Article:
Diesel dearer by Rs 1.02 per litre
Diesel prices were on May 11, 2013 hiked by Rs 1.02 per
litre, the fourth increase in rates this year. IOC said the government had in an order dated January 17 authorised oil
firms to “increase the retail selling price of diesel within a small
range every month until further order.” “Accordingly since then, retail price of diesel have been raised by Rs
0.45 per litre on three occasions — January 18, February 16 and March 23,” the statement said.
Petrol price cut by Rs2 per litre, excluding local taxes
government on March 15, 2013 announced that the petrol prices have been cut by Rs 2 per litre, excluding local taxes.*Following are
the revised prices of petrol in four metros after oil firms cut rates, with effect from midnight on 15th March 2013t.
State Current Price Revised Price Decrease
(All rates in Rs/litre)
The petrol price was hiked by Rs1.50 a litre on February 16 and by
a further Rs1.40 per litre on March 2. It currently sells at Rs70.74 a litre in Delhi. Since the last revision, international
petrol prices have come down from $131 to $120 per barrel.
Petrol price to go up by Rs. 1.40 per litre from March 1, 2013 midnight
Petrol prices again go up by Rs. 1.40 per litre, excluding taxes, from March 1,
2013 due to the depreciating rupee and a sharp increase in crude oil prices in global markets, the government-run oil marketing
firms said. This is the second increase in petrol price in the past two weeks. It was hiked by Rs.1.50 per litre February 16,
LPG price hiked by Rs 11.42 on October 6, 2012
Cooking gas (LPG) price was hiked by Rs 11.42 per cylinder following government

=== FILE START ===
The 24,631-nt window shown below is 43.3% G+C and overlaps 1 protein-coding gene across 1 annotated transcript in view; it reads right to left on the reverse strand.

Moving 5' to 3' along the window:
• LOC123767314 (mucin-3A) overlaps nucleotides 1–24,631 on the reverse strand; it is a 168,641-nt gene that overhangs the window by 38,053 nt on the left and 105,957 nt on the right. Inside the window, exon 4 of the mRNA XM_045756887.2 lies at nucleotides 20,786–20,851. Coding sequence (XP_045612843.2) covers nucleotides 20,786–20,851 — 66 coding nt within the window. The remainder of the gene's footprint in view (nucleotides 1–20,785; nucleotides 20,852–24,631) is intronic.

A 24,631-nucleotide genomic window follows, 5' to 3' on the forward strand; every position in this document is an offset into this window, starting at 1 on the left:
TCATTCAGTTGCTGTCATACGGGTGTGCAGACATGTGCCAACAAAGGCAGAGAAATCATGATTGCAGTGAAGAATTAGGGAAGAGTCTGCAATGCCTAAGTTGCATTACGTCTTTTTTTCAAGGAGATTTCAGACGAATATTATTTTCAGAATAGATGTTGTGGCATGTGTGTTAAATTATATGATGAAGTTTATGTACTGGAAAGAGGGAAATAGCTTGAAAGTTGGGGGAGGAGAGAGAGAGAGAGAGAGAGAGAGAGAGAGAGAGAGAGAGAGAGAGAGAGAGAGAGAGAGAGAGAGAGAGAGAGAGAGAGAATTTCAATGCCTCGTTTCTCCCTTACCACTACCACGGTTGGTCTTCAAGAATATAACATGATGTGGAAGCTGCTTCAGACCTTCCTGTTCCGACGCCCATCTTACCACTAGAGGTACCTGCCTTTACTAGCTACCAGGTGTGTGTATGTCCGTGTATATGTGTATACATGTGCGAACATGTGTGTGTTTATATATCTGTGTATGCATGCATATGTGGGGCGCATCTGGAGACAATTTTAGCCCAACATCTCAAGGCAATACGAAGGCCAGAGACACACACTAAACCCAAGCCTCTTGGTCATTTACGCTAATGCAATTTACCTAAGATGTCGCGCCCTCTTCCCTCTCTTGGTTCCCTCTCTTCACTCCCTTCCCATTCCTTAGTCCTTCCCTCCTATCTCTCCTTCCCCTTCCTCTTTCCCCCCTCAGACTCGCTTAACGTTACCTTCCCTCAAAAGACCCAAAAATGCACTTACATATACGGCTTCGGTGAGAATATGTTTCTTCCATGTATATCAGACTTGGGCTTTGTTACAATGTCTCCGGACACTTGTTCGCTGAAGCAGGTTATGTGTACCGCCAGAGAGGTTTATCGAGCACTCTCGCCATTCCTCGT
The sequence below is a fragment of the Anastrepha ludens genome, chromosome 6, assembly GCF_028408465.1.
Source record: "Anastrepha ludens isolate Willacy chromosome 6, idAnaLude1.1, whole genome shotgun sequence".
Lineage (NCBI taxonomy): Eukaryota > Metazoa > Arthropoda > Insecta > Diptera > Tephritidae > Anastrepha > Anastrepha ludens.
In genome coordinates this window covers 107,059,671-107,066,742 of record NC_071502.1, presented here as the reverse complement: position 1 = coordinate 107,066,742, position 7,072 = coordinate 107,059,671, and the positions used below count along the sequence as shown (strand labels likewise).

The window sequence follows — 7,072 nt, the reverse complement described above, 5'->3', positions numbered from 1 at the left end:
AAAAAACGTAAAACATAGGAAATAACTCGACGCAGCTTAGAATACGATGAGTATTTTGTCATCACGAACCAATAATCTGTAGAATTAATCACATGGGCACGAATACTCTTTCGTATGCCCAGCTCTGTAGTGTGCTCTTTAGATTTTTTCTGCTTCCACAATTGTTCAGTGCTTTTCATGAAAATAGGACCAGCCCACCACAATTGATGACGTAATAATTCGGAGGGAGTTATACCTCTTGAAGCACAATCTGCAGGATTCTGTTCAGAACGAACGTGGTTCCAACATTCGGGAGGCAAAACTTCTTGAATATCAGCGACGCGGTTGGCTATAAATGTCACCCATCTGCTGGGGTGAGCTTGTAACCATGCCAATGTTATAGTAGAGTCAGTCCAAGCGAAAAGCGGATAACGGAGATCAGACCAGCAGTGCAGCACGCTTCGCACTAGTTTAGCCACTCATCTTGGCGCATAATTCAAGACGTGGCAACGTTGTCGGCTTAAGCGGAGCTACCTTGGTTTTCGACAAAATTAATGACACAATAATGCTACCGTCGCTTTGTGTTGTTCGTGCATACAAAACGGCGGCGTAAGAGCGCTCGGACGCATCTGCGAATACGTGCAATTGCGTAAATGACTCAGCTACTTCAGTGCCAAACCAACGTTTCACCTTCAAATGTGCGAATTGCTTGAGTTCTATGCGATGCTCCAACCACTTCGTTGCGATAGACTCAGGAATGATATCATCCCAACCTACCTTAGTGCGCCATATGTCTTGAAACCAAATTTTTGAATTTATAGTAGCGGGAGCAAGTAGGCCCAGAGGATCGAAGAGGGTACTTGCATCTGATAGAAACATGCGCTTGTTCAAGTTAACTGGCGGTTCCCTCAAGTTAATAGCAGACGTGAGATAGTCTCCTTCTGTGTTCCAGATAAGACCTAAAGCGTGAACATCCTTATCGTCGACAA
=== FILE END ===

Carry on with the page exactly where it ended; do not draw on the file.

decision to raise commission paid to the dealers on October 6, 2012. Petrol and diesel prices too may go up marginally as the Oil Ministry
considers raising dealers commission by at least 23 paisa and 10 paisa a
litre respectively. The Ministry issued orders raising commission paid to LPG
dealers from Rs 25.83 per 14.2-kg cylinder to Rs 37.25 on October 5, 2012. Rs 11.42 per cylinder increase in the commission on
the subsidised cooking fuel is being passed on to consumers, they said.
For the consumer, subsidised LPG in Delhi will now cost Rs 410.42 per cylinder, up from Rs 399.
The hike comes within weeks of the government deciding to restrict
supply of subsidised cooking gas to 6 cylinders of 14.2-kg size per household in a year. The remaining supplies would have to be sourced at
market rates. The hike being considered for petrol and diesel is less than 67 paisa
and 42 paisa respectively being demanded by petrol pump dealers in view of their working capital cost going up substantially due to frequent
price changes and sharp rise in overheads like electricity charges.
Diesel prices hiked by 5
rupees on September 13, 2012
The government raised the price of heavily subsidised diesel on
September 13, 2012 by 5 rupees per litre to rein in its fiscal deficit and counter the threat of becoming the first of the big
emerging economies to be downgraded to junk. The fuel price increase caused an instant political backlash.
Trinamool Congress, a partner in the ruling coalition, announced a protest march at the weekend and the Bharatiya Janata
Party (BJP) called the move "financial terror".Protests earlier this year over petrol price and railway fare hikes
prompted Manmohan Singh to partially roll them back. "Nobody wants to put pressure on people but the subsidy bill had risen so
high that this became inevitable," Pawan Kumar Bansal, minister for parliamentary affairs, told Reuters. "This is an
essential step to revive the economy and the investors' confidence."
Diesel is one of the main contributors to a subsidy bill could push the country's fiscal deficit above
a target of 5.1% of gross domestic product.
Largest hike in petrol prices on May 24, 2012
Oil companies, Government and Aam Aadmi
The single largest hike in petrol prices - of Rs. 6.28 per litre, exclusive of taxes
on May 24, 2012- has led to a nationwide outrage with the common man and the government's allies fuming alike over the issue. The
new prices came into effect from midnight. "They don't think, how will people afford a 7-and-a-half rupee hike? The prices are
already sky high.
Price of petrol in Metros from May 24, 2012
The hike was announced just a day after the Budget Session got over.